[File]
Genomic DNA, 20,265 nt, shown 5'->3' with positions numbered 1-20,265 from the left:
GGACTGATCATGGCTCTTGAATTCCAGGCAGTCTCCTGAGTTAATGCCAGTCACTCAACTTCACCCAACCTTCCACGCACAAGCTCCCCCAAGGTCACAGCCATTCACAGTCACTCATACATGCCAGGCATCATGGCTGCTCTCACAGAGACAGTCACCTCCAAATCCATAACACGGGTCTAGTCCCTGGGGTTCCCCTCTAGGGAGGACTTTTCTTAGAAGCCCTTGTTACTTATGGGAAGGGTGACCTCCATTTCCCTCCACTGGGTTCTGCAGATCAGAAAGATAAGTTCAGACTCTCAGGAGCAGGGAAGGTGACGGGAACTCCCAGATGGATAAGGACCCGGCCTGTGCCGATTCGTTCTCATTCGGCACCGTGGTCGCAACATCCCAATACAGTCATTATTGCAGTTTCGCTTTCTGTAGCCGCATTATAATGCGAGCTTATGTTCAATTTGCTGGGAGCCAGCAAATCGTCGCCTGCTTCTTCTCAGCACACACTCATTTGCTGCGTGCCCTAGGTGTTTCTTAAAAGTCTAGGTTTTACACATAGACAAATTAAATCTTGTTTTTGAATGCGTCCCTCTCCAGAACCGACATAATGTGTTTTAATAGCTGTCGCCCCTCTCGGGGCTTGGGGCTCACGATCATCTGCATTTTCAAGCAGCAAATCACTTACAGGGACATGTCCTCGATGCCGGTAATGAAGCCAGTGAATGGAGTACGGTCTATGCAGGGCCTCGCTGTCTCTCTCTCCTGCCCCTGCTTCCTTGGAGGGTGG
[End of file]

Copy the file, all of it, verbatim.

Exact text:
Genomic DNA, 20,265 nt, shown 5'->3' with positions numbered 1-20,265 from the left:
GGACTGATCATGGCTCTTGAATTCCAGGCAGTCTCCTGAGTTAATGCCAGTCACTCAACTTCACCCAACCTTCCACGCACAAGCTCCCCCAAGGTCACAGCCATTCACAGTCACTCATACATGCCAGGCATCATGGCTGCTCTCACAGAGACAGTCACCTCCAAATCCATAACACGGGTCTAGTCCCTGGGGTTCCCCTCTAGGGAGGACTTTTCTTAGAAGCCCTTGTTACTTATGGGAAGGGTGACCTCCATTTCCCTCCACTGGGTTCTGCAGATCAGAAAGATAAGTTCAGACTCTCAGGAGCAGGGAAGGTGACGGGAACTCCCAGATGGATAAGGACCCGGCCTGTGCCGATTCGTTCTCATTCGGCACCGTGGTCGCAACATCCCAATACAGTCATTATTGCAGTTTCGCTTTCTGTAGCCGCATTATAATGCGAGCTTATGTTCAATTTGCTGGGAGCCAGCAAATCGTCGCCTGCTTCTTCTCAGCACACACTCATTTGCTGCGTGCCCTAGGTGTTTCTTAAAAGTCTAGGTTTTACACATAGACAAATTAAATCTTGTTTTTGAATGCGTCCCTCTCCAGAACCGACATAATGTGTTTTAATAGCTGTCGCCCCTCTCGGGGCTTGGGGCTCACGATCATCTGCATTTTCAAGCAGCAAATCACTTACAGGGACATGTCCTCGATGCCGGTAATGAAGCCAGTGAATGGAGTACGGTCTATGCAGGGCCTCGCTGTCTCTCTCTCCTGCCCCTGCTTCCTTGGAGGGTGG